GFAA Best Practice: Place Focus on the Mental Side of Golf

Dr. Jarrod Spencer is a licensed Sports Psychologist and Founder of Mind of the Athlete, LLC. in Bethlehem, Pennsylvania. He is the author of “Mind of the Athlete – Clearer Mind, Better Performance.”

Dr. Jarrod Spencer on the importance of placing focus on the mental side of golf:

In my practice, I work with a diverse variety of athletes, including several high school and collegiate golfers. Most of these individuals are scholarship players looking for every edge to raise their game to the next level and achieve their goals. An athlete will come to a sports psychologist primarily through a coach who will vouch for that sports psychologist. The initial conversation between me and the athlete is about me learning their story, and I spend that first hour asking questions to get a thorough evaluation. When they walk out the door, I want them to feel like I have a good knowledge of their situation. They feel very comfortable in a brief period of time, which makes our work together more effective. It’s during the second session that we get deeper into how I can serve their needs the best. Most golfers struggle with emotional endurance. It could be anxiety, nervousness, sleep, pressure at home or even with family. They’re usually good on the front nine, but become mentally fatigued somewhere on the back nine. Mental mistakes and uncontrolled emotions lead to bad decisions and ill-fated golf shots. Rectifying this deficiency is all about a simple philosophy: clearer mind, better performance. For many golfers, the clearer their pre-conscious mind is, the less emotional drain they experience. There’s less tension and stress, which gives them increased emotional stamina and the ability to handle conflict or adversity. I help athletes clear their pre-conscious mind and, by doing so, they feel and perform better.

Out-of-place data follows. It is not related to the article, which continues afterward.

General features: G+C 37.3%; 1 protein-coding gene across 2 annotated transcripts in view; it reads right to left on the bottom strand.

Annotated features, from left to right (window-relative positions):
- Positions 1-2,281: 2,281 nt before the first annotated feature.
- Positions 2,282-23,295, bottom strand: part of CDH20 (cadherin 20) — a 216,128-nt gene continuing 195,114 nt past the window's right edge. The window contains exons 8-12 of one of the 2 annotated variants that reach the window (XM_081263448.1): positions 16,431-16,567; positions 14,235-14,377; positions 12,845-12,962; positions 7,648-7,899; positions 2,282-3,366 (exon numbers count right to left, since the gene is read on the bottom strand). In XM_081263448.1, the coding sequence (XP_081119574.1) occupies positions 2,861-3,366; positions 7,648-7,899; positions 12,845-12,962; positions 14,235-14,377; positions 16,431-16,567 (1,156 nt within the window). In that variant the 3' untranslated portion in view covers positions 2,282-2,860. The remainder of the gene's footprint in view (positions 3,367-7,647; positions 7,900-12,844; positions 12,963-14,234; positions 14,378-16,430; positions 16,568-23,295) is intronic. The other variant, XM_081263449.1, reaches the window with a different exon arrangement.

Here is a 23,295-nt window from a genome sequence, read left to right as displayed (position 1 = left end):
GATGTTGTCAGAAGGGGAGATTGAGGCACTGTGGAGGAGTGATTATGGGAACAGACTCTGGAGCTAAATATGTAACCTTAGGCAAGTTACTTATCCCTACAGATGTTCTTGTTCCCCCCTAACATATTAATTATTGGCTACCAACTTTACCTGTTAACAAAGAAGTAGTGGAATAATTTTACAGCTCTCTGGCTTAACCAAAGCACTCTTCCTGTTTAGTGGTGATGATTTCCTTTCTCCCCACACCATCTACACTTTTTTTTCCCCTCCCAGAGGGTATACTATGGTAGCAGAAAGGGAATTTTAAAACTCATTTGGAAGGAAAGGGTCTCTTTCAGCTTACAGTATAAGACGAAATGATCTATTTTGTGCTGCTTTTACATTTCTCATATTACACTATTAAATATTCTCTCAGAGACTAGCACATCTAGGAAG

Dr. Jarrod Spencer on the business impact of placing focus on the mental side of golf:

It is vital for golfers to keep their thoughts in the present, not lamenting over the bogey they just had or pondering what’s in store on that difficult hole coming up soon. It’s not a cliche to say, “stay in the moment”. This is more easily facilitated with better sleep that will allow them to manage their emotional energy and shift their thinking from negative to positive. In my professional practice, I only accept new clients who will dedicate their time to completing the Mind of the Athlete coaching program. It’s a clear seven-step program that builds upon the information derived from initial sessions. After seven sessions, they feel less stuck than they were two or three months earlier. In fact, some athletes have reaped the full benefits during that brief period of time and feel good about applying the concepts that we discussed on their own. Other athletes, many of them in fact, understand the long-term benefits, and continue to work with me on a regular basis. In between our sessions, my athletes have access to worksheets, videos and audio recordings of vital information that reinforces the topics we discuss face-to-face. Considering the pandemic that we have endured for the past 18 months, mental health has never been more important than it is right now.

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